The combination of earthy beetroot, salty feta and sweet dressing in this recipe makes a cleansing salad for your Chanucah table. The combination of purple, golden and candy-striped beetroot adds a wonderful colour contrast. If you cannot get hold of multi-coloured beetroots, the standard beetroot can be used to make a deeply purple salad. Chanucah’s golden olive oil is used in the dressing.
It seems strange to put “baked” and “doughnuts” in the same sentence but believe me, they are good. If you haven’t got time to make the custard filling, they are equally delicious unfilled; or try ready-made alternatives like strawberry jam, chocolate spread or lemon curd.”
When I was a child we sometimes had chicken for our Chanucah dinner. But mostly it was my mother’s pot roast brisket, which I have already pointed out in these pages was the greatest brisket cooked anywhere since the end of the Babylonian exile. Sadly, we stuck with cookies and pastries instead of doughnuts – not that anyone ever had room for many of them.
20 chicken wings
100ml olive oil
60ml white balsamic vinegar
Large bunch flat leaf parsley, chopped
Juice and zest of 1 lemon
2 tbsp honey
2 tbsp mustard
White pepper and rock salt
1 litre vegetable oil, for frying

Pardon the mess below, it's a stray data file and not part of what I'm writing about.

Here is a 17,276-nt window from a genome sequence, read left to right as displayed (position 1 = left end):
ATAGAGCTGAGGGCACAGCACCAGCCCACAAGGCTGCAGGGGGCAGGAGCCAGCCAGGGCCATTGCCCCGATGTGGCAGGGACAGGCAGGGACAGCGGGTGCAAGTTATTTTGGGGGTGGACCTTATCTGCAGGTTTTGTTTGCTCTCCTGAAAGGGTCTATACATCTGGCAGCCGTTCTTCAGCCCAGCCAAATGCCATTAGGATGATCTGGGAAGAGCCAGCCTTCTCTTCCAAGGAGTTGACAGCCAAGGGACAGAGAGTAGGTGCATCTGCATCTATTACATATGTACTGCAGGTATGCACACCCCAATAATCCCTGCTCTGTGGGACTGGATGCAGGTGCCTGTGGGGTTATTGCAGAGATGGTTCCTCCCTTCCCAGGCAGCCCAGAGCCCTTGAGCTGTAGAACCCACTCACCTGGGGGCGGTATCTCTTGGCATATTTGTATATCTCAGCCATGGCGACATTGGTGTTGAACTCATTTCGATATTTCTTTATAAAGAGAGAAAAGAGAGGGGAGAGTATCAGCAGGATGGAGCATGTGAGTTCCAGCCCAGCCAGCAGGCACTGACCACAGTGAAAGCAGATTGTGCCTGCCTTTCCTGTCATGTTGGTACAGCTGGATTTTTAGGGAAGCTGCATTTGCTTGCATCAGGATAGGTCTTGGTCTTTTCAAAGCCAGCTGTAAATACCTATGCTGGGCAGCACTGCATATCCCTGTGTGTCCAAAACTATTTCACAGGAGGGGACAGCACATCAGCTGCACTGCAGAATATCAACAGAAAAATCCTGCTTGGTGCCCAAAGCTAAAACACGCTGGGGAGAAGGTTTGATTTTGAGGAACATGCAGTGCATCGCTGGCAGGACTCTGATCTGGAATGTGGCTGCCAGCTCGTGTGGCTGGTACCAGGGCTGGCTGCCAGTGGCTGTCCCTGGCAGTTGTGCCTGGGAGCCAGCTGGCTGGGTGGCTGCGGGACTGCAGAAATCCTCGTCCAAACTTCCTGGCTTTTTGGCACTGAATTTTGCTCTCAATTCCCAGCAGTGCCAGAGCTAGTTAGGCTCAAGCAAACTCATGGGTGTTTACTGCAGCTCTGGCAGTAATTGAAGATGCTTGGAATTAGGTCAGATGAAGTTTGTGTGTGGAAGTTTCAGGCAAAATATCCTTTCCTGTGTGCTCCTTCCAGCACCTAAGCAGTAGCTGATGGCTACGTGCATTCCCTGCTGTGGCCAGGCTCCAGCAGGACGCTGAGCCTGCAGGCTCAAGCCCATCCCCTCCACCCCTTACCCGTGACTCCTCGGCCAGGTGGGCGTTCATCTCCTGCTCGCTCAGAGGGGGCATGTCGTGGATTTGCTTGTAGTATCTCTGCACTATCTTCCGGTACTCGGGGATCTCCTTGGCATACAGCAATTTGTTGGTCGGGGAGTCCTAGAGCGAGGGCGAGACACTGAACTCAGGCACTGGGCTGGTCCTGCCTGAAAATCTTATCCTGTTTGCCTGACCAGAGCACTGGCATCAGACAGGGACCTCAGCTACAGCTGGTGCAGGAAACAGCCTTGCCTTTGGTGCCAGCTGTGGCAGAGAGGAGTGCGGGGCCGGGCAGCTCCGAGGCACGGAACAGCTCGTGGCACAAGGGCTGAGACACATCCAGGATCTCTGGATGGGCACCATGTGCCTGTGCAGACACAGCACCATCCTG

Wash and pat the wings dry and put in a mixing bowl.
Blend the oil, balsamic, lemon juice, honey and mustard to a sauce-like consistency.
Class: Mastering Macaroons at Atelier des Chefs in the City of London.
Expectation: To make perfect macaroons.
On Offer: Two hours making four selected flavours of macaroons. I chose peanut butter with raspberry, chilli-spiced tonka bean with white chocolate, lime and fresh ginger butter cream, and salted butter caramel.
By the time you read this, trophies will have been presented to the winners of the second annual What Food What Wine (WFWW) competition (www.whatfoodwhatwine.com). The awards were announced in the summer, but there’s a lag before the recipients gather to get their gongs.
Highlight of the month: a BBC4 broadcast called Chateau Chunder: When Australian Wine Ruled the World. It told the story of how the Aussies conquered the UK market. If you missed it, I urge you to find it on catch-up.
I love this unadulterated – just endives cooked in buttery juices and a scant crumbling of sage. However, sometimes I do want something a bit more, so I add Marsala and cream as well. It depends on my mood.
You could also substitute endive with fennel, replacing the Marsala with white wine or something aniseedy, and the sage with dill.
When it was confirmed that Barack Obama had defeated Mitt Romney, I breathed a sigh of relief. Not because of the politics – those are views I keep to myself, at least in print – but because I couldn’t bear the thought of such a comprehensive abstainer in the White House.
Any child can make this — the tricky part is putting it in and taking it out of the oven.
If you have a vanilla pod, cut it in half, scrape out the seeds and add it to the milk at the beginning. This gives it an extra nice flavour. If you like your pudding very smooth, you can add some cream at the end. Eat it either warm or cold.
Ask any chef how to make chips and they will say they need to be fried twice: first at medium heat, then in hotter oil. Now comes a totally different view: you can fry the potatoes once, starting with stone-cold oil.